There are 34 political parties running in the Israeli general election on 22 January for 120 seats in the Knesset or parliament.
Likud finished in second place in the 2009 general election, with 27 seats, one behind Kadima. Yet it went on to lead the government because Mr Netanyahu was able to draw on the support of several key parties including Yisrael Beitenu and small religious factions to build a coalition.
For the 2013 election, Likud and Yisrael Beitenu (Israel is our Home), the party led by Avigdor Lieberman have formed a joint party list, though they have maintained separate political platforms.
Likud was originally set up in 1973 to challenge the Labour party, the latest in a series of centre-left parties which had governed Israel since its creation in 1948. It was inspired by the ideology of the revisionist Zionist leader, Zev Jabotinsky. Likud first came to power in 1977 and for decades afterwards it alternated in government with Labour. In the 2003 elections, it won convincingly with 38 seats, but then underwent a damaging split in 2005. As Prime Minister Ariel Sharon oversaw Israel's disengagement from the Gaza Strip, he lost support of many Likud members. He then left to form the centrist party, Kadima, taking prominent moderates with him. This resulted in Likud falling to fourth place in the election in 2006 with only 12 seats.
Ideologically, Likud is right-wing and nationalist. It opposed the 1993 Oslo Accord between Israel and the Palestine Liberation Organisation. However, in 2009, under pressure from the United States, Mr Netanyahu affirmed his support for a two-state solution to the Israel-Palestinian conflict with conditions attached. He said: "If we get a guarantee of demilitarisation and if the Palestinians recognise Israel as the Jewish state, we are ready to agree to a real peace agreement".
During the last government, headed by Likud, US-led talks with the Palestinians stalled over the issue of expanding Jewish settlements. Israeli policies in occupied East Jerusalem and the West Bank were a constant source of tension with the Obama administration and European allies. In this election campaign, support for the settlements has remained an important issue for right-wing voters.
The Likud election campaign is also relying heavily on the image of Mr Netanyahu as a strong prime minister. In terms of foreign policy, he has asked the world to draw "a clear red line" over Iran's nuclear programme. In terms of domestic policy, Likud is promising changes to the political system, a law for equality in national military service, economic reforms and a continued focus on security.
This political party was formed by Moldova-born Avigdor Lieberman in 1999, and draws wide support from Israel's million-strong immigrant community from the former Soviet Union. Like Likud, Yisrael Beitenu claims to be "a national movement with the clear vision to follow in the brave path of [Zionist leader] Zev Jabotinsky [which] fulfils the three cardinal principles of Zionism: Aliyah (Jewish immigration to Israel), settlement and security movements".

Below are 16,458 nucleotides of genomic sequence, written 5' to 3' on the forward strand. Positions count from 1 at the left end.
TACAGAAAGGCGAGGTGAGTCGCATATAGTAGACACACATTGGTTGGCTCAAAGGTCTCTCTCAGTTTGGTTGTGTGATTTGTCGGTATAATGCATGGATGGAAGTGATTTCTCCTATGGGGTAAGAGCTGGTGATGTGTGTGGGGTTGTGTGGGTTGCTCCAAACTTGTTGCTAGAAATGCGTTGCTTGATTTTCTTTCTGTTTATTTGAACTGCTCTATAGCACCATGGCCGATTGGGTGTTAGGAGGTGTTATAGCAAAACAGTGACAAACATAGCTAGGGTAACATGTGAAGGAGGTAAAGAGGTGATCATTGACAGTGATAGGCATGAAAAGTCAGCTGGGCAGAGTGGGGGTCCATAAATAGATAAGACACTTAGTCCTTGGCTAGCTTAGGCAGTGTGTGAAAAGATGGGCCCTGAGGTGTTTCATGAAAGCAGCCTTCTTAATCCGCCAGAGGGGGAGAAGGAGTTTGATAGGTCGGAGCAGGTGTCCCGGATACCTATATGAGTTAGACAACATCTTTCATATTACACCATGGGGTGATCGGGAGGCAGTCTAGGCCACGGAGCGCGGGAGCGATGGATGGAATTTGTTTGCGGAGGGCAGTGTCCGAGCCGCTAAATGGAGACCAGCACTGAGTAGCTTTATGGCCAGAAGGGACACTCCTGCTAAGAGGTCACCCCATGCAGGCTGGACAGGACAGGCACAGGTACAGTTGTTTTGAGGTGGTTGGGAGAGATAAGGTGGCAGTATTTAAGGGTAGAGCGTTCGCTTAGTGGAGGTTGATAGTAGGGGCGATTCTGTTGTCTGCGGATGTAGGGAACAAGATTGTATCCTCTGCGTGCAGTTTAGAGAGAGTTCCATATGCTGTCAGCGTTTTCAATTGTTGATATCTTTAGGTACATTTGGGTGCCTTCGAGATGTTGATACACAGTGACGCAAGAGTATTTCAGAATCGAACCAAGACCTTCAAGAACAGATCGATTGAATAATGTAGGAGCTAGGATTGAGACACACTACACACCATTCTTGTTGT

It has often taken controversial positions relating to the Israeli-Arab population and opposed steps in the peace process with the Palestinians. Mr Lieberman lives in a Jewish settlement in the occupied West Bank.
Uncertainty surrounding the political future of Mr Lieberman has hung over this election campaign. He is standing, despite having had to step down as foreign minister in December to fight charges of fraud and breach of trust. If he manages to face down the criminal allegations he is expected to secure a top cabinet post.
In the last parliament, Yisrael Beitenu was instrumental in pushing legislation that targeted Israel's Arab minority and leftist groups. This included the so-called Nakba law, which stopped public funding for groups involved in activities that denied Israel's existence as a Jewish state and a commission of inquiry to examine the funding of certain non-governmental organisations.
Mr Lieberman has insisted that he backs the creation of "a viable Palestinian state" and has outlined a plan to transfer certain areas with large Arab populations to future Palestinian sovereignty. His party also calls for political reforms and has pressed for a new law that would change the rules on conversions to Judaism. This is a pressing issue for over 300,000 Israeli citizens, mostly Soviet immigrants, who are not Jewish according to strict interpretations of religious law so cannot marry or be buried as Jews in Israel. Yisrael Beitenu proposes that municipal rabbis, who are part of the Orthodox Chief Rabbinate, be allowed to establish conversion courts. However reform and conservative Jewish communities were strongly opposed to its bill and attempts to pass it divided the government.
Formed in November 2005 by then Prime Minister Ariel Sharon, Kadima (Forward) was intended as a centrist alternative to existing parties. Mr Sharon had broken away from Likud after his plan to withdraw from the Gaza Strip meant he lost the support of its members. Israeli politicians from across the political spectrum joined him in Kadima, including Ehud Olmert and Tzipi Livni from Likud and Shimon Peres from Labour. At the time the new party filled a political vacuum - the Israeli left had been weakened by the failure of the Camp David peace talks and the second Palestinian intifada, or uprising, and Likud did not accept the international consensus around a two-state solution. The Kadima platform promised to combine a Zionist ideology with bold moves to solve the Israel-Palestinian conflict.